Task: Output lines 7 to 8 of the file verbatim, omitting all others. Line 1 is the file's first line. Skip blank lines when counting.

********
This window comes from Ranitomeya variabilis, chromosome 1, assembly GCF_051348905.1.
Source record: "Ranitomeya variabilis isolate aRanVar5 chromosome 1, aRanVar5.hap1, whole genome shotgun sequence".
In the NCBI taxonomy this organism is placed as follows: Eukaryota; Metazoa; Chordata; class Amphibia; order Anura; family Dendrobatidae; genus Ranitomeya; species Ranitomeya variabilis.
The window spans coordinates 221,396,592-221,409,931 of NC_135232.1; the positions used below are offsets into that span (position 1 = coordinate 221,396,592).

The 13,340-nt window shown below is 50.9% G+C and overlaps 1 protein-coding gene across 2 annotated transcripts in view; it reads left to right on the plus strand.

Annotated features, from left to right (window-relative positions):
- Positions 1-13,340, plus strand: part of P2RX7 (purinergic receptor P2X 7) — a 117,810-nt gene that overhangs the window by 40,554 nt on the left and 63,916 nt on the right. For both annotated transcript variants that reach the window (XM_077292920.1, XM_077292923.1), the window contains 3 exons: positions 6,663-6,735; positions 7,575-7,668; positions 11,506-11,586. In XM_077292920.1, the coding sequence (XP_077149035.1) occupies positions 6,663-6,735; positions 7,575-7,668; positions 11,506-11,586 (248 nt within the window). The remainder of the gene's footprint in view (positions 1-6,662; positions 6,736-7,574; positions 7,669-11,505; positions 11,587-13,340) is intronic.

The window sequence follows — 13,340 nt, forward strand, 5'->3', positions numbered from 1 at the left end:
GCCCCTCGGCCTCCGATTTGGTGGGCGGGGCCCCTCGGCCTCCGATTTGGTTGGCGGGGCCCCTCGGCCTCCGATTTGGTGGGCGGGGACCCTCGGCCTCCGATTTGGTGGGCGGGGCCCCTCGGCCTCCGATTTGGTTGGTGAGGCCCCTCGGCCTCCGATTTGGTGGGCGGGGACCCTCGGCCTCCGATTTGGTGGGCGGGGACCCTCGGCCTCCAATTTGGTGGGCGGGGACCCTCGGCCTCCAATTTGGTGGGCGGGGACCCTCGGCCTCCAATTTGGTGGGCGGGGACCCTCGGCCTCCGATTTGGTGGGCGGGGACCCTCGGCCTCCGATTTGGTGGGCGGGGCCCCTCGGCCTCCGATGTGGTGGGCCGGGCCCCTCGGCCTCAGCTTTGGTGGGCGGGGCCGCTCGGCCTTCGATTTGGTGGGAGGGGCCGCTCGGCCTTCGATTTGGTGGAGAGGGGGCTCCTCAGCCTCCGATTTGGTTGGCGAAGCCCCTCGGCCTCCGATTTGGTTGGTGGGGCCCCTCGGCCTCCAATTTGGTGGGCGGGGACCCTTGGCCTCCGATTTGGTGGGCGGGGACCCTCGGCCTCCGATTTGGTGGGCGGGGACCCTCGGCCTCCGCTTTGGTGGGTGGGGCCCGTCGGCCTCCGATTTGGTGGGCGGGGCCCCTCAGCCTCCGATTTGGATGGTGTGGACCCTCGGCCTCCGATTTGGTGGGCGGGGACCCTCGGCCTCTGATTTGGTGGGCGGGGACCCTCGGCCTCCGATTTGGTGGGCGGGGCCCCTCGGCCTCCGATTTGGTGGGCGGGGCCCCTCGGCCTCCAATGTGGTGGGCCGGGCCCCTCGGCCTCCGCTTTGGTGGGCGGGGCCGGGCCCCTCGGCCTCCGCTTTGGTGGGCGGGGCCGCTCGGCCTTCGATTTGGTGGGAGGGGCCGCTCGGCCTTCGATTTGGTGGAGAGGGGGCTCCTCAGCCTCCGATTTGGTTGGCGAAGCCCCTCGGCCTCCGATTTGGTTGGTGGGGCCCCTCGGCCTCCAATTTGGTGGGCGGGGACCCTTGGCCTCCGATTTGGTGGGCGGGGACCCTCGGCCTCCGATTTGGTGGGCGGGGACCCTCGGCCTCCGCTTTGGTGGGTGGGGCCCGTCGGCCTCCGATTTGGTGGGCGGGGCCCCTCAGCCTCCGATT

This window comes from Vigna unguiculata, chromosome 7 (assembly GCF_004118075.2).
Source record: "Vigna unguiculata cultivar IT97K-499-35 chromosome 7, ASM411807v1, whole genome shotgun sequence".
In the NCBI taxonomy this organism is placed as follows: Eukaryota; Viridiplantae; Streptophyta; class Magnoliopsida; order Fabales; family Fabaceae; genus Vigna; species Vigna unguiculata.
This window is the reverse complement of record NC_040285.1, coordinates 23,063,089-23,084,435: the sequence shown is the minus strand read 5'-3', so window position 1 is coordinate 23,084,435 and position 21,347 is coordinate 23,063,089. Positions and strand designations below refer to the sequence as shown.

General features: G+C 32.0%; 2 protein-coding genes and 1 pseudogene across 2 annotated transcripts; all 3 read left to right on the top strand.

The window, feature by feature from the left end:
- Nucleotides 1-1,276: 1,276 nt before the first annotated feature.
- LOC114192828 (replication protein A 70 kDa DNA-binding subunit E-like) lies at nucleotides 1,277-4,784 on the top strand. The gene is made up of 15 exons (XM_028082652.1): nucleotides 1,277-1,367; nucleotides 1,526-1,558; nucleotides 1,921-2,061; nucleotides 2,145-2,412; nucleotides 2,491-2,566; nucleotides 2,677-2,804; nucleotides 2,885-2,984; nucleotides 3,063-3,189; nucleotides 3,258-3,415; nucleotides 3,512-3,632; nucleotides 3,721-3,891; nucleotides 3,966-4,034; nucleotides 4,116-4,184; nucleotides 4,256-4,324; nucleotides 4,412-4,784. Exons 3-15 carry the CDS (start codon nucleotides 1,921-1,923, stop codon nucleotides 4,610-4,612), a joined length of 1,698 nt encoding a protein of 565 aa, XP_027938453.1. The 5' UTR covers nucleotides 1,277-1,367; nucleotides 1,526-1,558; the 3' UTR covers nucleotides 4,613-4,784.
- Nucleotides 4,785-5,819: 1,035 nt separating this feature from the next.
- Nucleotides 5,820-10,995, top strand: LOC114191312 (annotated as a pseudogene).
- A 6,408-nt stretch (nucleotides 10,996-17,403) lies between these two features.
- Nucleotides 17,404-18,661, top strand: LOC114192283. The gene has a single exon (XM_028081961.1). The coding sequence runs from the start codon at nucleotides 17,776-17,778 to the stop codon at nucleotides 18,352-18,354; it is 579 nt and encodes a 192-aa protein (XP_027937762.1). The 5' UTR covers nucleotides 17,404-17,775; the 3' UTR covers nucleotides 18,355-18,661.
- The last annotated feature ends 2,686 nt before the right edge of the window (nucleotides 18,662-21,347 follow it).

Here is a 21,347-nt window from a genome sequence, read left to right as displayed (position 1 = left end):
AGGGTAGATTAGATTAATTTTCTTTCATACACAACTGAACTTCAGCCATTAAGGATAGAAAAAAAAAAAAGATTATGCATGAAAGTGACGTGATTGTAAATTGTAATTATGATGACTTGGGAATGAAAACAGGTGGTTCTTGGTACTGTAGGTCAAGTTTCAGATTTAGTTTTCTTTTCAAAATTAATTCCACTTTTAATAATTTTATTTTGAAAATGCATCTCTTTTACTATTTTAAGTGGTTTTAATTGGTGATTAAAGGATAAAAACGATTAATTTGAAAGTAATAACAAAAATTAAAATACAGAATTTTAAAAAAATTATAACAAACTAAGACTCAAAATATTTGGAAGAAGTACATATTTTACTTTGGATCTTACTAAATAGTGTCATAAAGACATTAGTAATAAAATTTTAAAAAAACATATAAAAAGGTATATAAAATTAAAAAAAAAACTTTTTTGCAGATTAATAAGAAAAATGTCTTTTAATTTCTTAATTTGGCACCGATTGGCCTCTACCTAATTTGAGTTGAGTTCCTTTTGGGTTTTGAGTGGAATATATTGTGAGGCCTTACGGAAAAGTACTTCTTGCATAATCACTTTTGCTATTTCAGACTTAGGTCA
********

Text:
- Positions 1-13,340, plus strand: part of P2RX7 (purinergic receptor P2X 7) — a 117,810-nt gene that overhangs the window by 40,554 nt on the left and 63,916 nt on the right. For both annotated transcript variants that reach the window (XM_077292920.1, XM_077292923.1), the window contains 3 exons: positions 6,663-6,735; positions 7,575-7,668; positions 11,506-11,586. In XM_077292920.1, the coding sequence (XP_077149035.1) occupies positions 6,663-6,735; positions 7,575-7,668; positions 11,506-11,586 (248 nt within the window). The remainder of the gene's footprint in view (positions 1-6,662; positions 6,736-7,574; positions 7,669-11,505; positions 11,587-13,340) is intronic.

The window sequence follows — 13,340 nt, forward strand, 5'->3', positions numbered from 1 at the left end: